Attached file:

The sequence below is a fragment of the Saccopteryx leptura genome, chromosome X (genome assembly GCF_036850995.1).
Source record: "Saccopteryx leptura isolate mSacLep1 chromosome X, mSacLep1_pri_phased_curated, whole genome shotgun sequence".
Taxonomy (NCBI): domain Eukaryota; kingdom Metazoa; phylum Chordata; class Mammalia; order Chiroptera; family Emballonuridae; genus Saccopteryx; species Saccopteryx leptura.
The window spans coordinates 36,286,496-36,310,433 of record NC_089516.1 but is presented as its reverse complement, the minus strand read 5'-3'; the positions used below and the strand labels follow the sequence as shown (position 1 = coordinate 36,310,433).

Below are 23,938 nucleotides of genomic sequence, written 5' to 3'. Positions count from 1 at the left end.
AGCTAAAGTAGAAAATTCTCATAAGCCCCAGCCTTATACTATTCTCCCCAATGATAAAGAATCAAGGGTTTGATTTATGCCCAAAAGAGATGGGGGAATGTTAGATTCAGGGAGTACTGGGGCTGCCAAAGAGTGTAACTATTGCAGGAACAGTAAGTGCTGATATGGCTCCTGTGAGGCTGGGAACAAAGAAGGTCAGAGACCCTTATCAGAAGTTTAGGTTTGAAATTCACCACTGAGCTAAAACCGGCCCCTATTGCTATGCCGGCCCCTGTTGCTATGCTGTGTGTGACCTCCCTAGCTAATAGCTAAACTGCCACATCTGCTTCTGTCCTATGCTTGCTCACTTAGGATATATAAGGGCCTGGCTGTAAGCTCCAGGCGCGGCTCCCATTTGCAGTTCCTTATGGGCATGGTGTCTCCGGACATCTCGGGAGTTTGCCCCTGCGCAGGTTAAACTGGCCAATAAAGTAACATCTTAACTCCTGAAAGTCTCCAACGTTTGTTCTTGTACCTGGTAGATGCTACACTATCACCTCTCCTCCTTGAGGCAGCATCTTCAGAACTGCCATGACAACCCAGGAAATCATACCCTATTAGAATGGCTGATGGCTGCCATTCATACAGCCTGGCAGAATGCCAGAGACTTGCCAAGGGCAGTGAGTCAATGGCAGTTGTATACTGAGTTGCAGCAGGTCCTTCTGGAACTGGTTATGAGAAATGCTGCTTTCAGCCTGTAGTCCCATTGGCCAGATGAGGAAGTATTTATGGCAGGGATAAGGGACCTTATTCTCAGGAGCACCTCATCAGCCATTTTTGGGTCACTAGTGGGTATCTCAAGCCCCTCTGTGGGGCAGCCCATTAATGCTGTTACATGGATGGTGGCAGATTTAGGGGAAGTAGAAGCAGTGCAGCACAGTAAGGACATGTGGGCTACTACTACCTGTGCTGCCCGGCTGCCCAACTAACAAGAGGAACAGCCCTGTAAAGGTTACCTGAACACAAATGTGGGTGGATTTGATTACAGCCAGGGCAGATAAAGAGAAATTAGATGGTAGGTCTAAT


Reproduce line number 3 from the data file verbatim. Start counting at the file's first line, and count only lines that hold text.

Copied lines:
Taxonomy (NCBI): domain Eukaryota; kingdom Metazoa; phylum Chordata; class Mammalia; order Chiroptera; family Emballonuridae; genus Saccopteryx; species Saccopteryx leptura.